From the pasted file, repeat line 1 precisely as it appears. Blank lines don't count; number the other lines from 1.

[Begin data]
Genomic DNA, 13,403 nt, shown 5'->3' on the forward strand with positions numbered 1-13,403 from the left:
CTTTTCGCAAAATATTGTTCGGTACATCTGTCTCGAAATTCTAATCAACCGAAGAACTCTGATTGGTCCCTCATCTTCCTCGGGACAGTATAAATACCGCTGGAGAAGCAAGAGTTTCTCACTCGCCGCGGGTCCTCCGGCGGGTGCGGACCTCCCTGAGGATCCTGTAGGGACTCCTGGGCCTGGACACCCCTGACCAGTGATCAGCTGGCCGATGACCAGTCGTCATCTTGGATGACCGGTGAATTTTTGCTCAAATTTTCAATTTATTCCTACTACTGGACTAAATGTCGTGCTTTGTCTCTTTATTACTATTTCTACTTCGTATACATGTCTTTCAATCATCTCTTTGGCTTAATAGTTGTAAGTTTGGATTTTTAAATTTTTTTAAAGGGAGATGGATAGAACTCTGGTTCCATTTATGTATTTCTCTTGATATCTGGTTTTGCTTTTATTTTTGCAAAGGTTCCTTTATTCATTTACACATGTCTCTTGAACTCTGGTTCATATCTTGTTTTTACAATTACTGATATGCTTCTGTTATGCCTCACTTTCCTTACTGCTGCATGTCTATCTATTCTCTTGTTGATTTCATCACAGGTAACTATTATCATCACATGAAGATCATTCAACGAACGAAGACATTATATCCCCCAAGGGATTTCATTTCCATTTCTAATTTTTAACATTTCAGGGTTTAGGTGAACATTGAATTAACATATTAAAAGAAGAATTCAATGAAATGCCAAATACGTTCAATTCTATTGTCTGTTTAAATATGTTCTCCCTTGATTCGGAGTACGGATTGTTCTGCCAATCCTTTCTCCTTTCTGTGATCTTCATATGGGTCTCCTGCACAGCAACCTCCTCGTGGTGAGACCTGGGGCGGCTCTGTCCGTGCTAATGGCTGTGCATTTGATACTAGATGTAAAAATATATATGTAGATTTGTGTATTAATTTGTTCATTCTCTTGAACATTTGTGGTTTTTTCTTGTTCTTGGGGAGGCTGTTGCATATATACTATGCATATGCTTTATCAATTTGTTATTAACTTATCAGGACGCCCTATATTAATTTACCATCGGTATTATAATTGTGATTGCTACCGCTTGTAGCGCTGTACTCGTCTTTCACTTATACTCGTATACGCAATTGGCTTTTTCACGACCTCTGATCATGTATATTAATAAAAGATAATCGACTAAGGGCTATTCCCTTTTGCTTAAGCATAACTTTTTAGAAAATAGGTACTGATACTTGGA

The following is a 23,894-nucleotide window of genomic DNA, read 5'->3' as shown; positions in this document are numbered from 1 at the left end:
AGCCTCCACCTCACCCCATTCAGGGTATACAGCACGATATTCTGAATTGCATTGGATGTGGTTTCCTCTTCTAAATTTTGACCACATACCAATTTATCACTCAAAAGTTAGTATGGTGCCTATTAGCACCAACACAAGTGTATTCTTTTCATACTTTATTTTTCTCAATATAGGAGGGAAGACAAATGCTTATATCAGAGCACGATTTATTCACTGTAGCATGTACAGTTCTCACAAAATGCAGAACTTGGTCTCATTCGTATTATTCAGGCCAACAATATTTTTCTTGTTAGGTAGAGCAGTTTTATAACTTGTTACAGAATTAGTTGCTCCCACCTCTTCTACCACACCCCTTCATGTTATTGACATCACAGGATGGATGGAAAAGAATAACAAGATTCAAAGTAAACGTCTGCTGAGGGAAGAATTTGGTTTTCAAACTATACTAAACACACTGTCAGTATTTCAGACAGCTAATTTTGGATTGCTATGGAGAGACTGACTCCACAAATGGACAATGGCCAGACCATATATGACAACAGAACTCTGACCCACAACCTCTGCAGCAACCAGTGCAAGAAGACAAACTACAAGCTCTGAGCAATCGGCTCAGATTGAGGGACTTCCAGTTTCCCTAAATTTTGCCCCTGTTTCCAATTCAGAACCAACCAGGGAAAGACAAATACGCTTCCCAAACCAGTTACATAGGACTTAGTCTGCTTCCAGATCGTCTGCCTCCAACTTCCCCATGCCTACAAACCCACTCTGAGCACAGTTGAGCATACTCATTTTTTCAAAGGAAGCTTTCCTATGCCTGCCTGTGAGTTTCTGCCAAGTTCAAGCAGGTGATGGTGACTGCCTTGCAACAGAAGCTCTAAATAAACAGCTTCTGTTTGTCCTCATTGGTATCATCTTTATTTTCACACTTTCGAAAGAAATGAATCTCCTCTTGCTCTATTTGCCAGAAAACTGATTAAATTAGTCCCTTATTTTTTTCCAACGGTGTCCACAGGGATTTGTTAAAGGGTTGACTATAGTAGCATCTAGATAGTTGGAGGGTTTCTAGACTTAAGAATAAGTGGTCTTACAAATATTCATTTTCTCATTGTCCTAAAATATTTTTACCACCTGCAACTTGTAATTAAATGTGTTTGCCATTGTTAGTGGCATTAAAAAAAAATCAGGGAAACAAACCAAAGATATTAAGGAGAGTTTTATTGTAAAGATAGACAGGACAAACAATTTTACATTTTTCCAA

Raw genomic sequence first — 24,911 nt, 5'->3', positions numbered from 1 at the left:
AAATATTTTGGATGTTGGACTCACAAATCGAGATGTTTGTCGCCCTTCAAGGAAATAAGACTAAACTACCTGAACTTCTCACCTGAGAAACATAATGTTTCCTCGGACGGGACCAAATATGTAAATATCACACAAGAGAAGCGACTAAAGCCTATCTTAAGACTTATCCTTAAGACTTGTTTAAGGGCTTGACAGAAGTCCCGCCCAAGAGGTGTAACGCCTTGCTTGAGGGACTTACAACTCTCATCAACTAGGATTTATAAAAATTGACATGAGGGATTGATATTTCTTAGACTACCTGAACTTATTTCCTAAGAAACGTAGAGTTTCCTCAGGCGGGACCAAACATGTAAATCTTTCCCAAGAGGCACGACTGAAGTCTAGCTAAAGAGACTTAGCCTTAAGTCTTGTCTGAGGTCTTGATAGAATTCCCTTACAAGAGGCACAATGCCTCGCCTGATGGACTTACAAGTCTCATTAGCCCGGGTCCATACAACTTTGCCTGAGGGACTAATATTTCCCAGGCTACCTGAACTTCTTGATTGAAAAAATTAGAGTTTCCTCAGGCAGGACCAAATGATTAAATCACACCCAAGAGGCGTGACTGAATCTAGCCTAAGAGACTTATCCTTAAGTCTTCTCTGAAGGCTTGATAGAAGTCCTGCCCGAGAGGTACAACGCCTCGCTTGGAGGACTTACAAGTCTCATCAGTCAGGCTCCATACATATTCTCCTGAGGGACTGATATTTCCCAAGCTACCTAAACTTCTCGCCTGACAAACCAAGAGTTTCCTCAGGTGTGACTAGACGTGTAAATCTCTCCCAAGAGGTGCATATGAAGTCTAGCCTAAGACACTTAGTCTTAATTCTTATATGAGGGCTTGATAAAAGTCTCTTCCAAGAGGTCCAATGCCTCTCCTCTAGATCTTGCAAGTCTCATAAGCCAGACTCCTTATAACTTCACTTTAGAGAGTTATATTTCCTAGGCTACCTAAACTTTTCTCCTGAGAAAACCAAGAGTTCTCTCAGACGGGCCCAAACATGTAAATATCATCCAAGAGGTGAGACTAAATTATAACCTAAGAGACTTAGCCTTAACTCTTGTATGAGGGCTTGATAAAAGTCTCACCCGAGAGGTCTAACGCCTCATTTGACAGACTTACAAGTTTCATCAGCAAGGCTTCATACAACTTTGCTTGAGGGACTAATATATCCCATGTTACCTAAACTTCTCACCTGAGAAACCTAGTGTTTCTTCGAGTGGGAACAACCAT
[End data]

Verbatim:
Genomic DNA, 13,403 nt, shown 5'->3' on the forward strand with positions numbered 1-13,403 from the left: